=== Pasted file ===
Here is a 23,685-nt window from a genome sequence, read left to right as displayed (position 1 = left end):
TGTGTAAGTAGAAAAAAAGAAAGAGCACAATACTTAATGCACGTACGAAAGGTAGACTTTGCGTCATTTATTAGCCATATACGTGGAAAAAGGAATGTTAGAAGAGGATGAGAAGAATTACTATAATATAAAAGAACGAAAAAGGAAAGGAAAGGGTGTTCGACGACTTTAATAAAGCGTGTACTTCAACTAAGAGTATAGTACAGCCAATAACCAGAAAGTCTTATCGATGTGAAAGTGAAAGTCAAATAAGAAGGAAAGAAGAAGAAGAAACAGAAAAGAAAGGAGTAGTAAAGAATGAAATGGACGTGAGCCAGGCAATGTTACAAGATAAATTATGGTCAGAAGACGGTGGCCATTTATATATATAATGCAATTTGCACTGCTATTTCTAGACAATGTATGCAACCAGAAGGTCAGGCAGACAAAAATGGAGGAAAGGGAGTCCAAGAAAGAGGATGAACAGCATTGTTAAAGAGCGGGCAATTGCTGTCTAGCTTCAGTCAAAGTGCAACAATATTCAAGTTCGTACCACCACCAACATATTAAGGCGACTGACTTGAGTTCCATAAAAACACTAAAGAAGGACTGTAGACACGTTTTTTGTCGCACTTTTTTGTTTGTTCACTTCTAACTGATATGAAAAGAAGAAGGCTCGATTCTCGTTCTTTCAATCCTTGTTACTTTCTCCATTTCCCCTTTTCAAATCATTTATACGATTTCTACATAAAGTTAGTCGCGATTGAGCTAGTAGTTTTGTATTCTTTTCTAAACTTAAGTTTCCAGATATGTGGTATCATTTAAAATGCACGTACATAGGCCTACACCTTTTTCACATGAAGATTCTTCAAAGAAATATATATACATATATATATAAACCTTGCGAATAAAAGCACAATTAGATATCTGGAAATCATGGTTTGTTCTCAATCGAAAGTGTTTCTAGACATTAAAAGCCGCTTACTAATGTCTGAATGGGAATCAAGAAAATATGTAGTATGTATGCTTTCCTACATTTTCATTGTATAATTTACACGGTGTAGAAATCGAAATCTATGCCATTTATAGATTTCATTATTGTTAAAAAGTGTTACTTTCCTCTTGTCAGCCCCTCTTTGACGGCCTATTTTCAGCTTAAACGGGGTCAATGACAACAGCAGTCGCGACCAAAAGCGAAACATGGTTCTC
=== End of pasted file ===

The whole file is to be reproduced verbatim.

Here is a 23,685-nt window from a genome sequence, read left to right as displayed (position 1 = left end):
TGTGTAAGTAGAAAAAAAGAAAGAGCACAATACTTAATGCACGTACGAAAGGTAGACTTTGCGTCATTTATTAGCCATATACGTGGAAAAAGGAATGTTAGAAGAGGATGAGAAGAATTACTATAATATAAAAGAACGAAAAAGGAAAGGAAAGGGTGTTCGACGACTTTAATAAAGCGTGTACTTCAACTAAGAGTATAGTACAGCCAATAACCAGAAAGTCTTATCGATGTGAAAGTGAAAGTCAAATAAGAAGGAAAGAAGAAGAAGAAACAGAAAAGAAAGGAGTAGTAAAGAATGAAATGGACGTGAGCCAGGCAATGTTACAAGATAAATTATGGTCAGAAGACGGTGGCCATTTATATATATAATGCAATTTGCACTGCTATTTCTAGACAATGTATGCAACCAGAAGGTCAGGCAGACAAAAATGGAGGAAAGGGAGTCCAAGAAAGAGGATGAACAGCATTGTTAAAGAGCGGGCAATTGCTGTCTAGCTTCAGTCAAAGTGCAACAATATTCAAGTTCGTACCACCACCAACATATTAAGGCGACTGACTTGAGTTCCATAAAAACACTAAAGAAGGACTGTAGACACGTTTTTTGTCGCACTTTTTTGTTTGTTCACTTCTAACTGATATGAAAAGAAGAAGGCTCGATTCTCGTTCTTTCAATCCTTGTTACTTTCTCCATTTCCCCTTTTCAAATCATTTATACGATTTCTACATAAAGTTAGTCGCGATTGAGCTAGTAGTTTTGTATTCTTTTCTAAACTTAAGTTTCCAGATATGTGGTATCATTTAAAATGCACGTACATAGGCCTACACCTTTTTCACATGAAGATTCTTCAAAGAAATATATATACATATATATATAAACCTTGCGAATAAAAGCACAATTAGATATCTGGAAATCATGGTTTGTTCTCAATCGAAAGTGTTTCTAGACATTAAAAGCCGCTTACTAATGTCTGAATGGGAATCAAGAAAATATGTAGTATGTATGCTTTCCTACATTTTCATTGTATAATTTACACGGTGTAGAAATCGAAATCTATGCCATTTATAGATTTCATTATTGTTAAAAAGTGTTACTTTCCTCTTGTCAGCCCCTCTTTGACGGCCTATTTTCAGCTTAAACGGGGTCAATGACAACAGCAGTCGCGACCAAAAGCGAAACATGGTTCTC